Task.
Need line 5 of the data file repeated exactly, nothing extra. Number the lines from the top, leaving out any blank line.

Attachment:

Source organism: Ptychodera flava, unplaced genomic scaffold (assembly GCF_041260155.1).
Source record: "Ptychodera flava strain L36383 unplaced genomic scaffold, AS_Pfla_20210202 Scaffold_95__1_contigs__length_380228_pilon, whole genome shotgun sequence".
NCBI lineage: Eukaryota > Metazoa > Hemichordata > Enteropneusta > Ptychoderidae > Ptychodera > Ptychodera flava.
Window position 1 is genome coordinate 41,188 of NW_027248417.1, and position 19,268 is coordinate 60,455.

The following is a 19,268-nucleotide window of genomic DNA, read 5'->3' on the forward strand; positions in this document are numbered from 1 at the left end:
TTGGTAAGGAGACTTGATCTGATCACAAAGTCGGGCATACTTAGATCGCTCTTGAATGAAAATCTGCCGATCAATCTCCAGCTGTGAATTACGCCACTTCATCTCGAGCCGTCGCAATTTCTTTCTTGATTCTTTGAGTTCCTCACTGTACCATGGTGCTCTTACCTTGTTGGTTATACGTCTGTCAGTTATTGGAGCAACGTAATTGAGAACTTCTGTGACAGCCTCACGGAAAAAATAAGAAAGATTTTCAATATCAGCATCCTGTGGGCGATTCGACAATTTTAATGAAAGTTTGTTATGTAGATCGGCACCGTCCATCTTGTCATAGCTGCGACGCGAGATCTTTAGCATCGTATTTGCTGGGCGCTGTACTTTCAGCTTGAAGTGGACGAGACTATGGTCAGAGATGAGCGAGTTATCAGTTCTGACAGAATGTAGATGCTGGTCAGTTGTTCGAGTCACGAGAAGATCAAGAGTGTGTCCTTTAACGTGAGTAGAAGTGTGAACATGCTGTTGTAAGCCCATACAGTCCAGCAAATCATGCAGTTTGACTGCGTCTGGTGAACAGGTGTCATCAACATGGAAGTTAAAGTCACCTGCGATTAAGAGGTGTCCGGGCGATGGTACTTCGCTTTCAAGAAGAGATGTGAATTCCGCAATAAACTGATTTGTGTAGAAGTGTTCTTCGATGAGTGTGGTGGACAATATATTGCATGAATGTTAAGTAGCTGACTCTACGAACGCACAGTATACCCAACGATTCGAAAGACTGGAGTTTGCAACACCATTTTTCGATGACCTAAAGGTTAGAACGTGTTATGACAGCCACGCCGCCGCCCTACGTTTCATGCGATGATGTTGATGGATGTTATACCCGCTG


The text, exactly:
The following is a 19,268-nucleotide window of genomic DNA, read 5'->3' on the forward strand; positions in this document are numbered from 1 at the left end: